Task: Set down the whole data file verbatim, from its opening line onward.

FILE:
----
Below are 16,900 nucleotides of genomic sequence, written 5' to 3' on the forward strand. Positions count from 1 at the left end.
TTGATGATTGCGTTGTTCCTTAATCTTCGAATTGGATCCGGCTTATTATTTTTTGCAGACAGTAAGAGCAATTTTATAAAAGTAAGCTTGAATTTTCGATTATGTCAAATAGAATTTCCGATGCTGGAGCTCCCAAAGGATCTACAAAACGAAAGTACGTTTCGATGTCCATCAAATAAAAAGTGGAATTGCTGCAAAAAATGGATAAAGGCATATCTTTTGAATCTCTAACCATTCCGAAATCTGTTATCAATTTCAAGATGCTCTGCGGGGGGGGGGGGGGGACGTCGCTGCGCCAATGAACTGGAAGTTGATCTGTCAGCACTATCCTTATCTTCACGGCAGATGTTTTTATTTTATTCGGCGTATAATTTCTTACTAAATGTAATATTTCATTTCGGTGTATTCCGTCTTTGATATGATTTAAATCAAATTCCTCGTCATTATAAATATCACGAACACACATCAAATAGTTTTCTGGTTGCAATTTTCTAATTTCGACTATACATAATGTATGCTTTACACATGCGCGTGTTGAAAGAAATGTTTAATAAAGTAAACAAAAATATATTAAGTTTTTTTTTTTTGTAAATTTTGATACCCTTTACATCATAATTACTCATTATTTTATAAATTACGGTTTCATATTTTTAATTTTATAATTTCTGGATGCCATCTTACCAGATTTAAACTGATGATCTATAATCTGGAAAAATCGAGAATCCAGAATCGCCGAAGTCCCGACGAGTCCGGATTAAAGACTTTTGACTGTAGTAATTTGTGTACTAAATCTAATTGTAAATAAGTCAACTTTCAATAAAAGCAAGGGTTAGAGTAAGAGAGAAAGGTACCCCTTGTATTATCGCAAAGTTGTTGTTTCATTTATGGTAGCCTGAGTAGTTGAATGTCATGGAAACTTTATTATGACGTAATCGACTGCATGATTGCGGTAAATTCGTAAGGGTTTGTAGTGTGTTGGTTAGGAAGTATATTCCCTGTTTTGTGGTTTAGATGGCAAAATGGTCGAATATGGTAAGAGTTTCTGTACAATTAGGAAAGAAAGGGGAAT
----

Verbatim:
Below are 16,900 nucleotides of genomic sequence, written 5' to 3' on the forward strand. Positions count from 1 at the left end.
TTGATGATTGCGTTGTTCCTTAATCTTCGAATTGGATCCGGCTTATTATTTTTTGCAGACAGTAAGAGCAATTTTATAAAAGTAAGCTTGAATTTTCGATTATGTCAAATAGAATTTCCGATGCTGGAGCTCCCAAAGGATCTACAAAACGAAAGTACGTTTCGATGTCCATCAAATAAAAAGTGGAATTGCTGCAAAAAATGGATAAAGGCATATCTTTTGAATCTCTAACCATTCCGAAATCTGTTATCAATTTCAAGATGCTCTGCGGGGGGGGGGGGGGGACGTCGCTGCGCCAATGAACTGGAAGTTGATCTGTCAGCACTATCCTTATCTTCACGGCAGATGTTTTTATTTTATTCGGCGTATAATTTCTTACTAAATGTAATATTTCATTTCGGTGTATTCCGTCTTTGATATGATTTAAATCAAATTCCTCGTCATTATAAATATCACGAACACACATCAAATAGTTTTCTGGTTGCAATTTTCTAATTTCGACTATACATAATGTATGCTTTACACATGCGCGTGTTGAAAGAAATGTTTAATAAAGTAAACAAAAATATATTAAGTTTTTTTTTTTTGTAAATTTTGATACCCTTTACATCATAATTACTCATTATTTTATAAATTACGGTTTCATATTTTTAATTTTATAATTTCTGGATGCCATCTTACCAGATTTAAACTGATGATCTATAATCTGGAAAAATCGAGAATCCAGAATCGCCGAAGTCCCGACGAGTCCGGATTAAAGACTTTTGACTGTAGTAATTTGTGTACTAAATCTAATTGTAAATAAGTCAACTTTCAATAAAAGCAAGGGTTAGAGTAAGAGAGAAAGGTACCCCTTGTATTATCGCAAAGTTGTTGTTTCATTTATGGTAGCCTGAGTAGTTGAATGTCATGGAAACTTTATTATGACGTAATCGACTGCATGATTGCGGTAAATTCGTAAGGGTTTGTAGTGTGTTGGTTAGGAAGTATATTCCCTGTTTTGTGGTTTAGATGGCAAAATGGTCGAATATGGTAAGAGTTTCTGTACAATTAGGAAAGAAAGGGGAAT